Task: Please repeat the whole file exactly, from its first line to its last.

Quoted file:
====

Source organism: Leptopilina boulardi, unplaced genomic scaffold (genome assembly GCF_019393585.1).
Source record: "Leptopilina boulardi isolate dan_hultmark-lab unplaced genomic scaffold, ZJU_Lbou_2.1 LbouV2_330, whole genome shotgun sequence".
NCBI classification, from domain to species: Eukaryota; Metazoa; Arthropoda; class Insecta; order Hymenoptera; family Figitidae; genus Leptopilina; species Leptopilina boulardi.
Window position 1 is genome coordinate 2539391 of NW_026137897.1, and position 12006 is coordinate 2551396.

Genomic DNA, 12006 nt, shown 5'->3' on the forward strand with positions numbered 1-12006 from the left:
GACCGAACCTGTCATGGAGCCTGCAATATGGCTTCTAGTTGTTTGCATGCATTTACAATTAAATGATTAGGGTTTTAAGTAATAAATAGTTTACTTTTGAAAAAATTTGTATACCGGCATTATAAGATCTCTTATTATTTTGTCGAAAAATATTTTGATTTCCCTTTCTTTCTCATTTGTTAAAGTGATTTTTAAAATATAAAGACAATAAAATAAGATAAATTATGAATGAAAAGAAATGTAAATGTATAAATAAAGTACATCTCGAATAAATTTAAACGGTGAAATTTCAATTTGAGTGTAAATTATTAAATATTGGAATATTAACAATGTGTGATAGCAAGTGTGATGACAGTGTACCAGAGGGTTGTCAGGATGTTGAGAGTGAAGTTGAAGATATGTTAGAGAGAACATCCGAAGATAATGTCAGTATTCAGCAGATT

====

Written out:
Source organism: Leptopilina boulardi, unplaced genomic scaffold (genome assembly GCF_019393585.1).
Source record: "Leptopilina boulardi isolate dan_hultmark-lab unplaced genomic scaffold, ZJU_Lbou_2.1 LbouV2_330, whole genome shotgun sequence".
NCBI classification, from domain to species: Eukaryota; Metazoa; Arthropoda; class Insecta; order Hymenoptera; family Figitidae; genus Leptopilina; species Leptopilina boulardi.
Window position 1 is genome coordinate 2539391 of NW_026137897.1, and position 12006 is coordinate 2551396.

Genomic DNA, 12006 nt, shown 5'->3' on the forward strand with positions numbered 1-12006 from the left:
GACCGAACCTGTCATGGAGCCTGCAATATGGCTTCTAGTTGTTTGCATGCATTTACAATTAAATGATTAGGGTTTTAAGTAATAAATAGTTTACTTTTGAAAAAATTTGTATACCGGCATTATAAGATCTCTTATTATTTTGTCGAAAAATATTTTGATTTCCCTTTCTTTCTCATTTGTTAAAGTGATTTTTAAAATATAAAGACAATAAAATAAGATAAATTATGAATGAAAAGAAATGTAAATGTATAAATAAAGTACATCTCGAATAAATTTAAACGGTGAAATTTCAATTTGAGTGTAAATTATTAAATATTGGAATATTAACAATGTGTGATAGCAAGTGTGATGACAGTGTACCAGAGGGTTGTCAGGATGTTGAGAGTGAAGTTGAAGATATGTTAGAGAGAACATCCGAAGATAATGTCAGTATTCAGCAGATT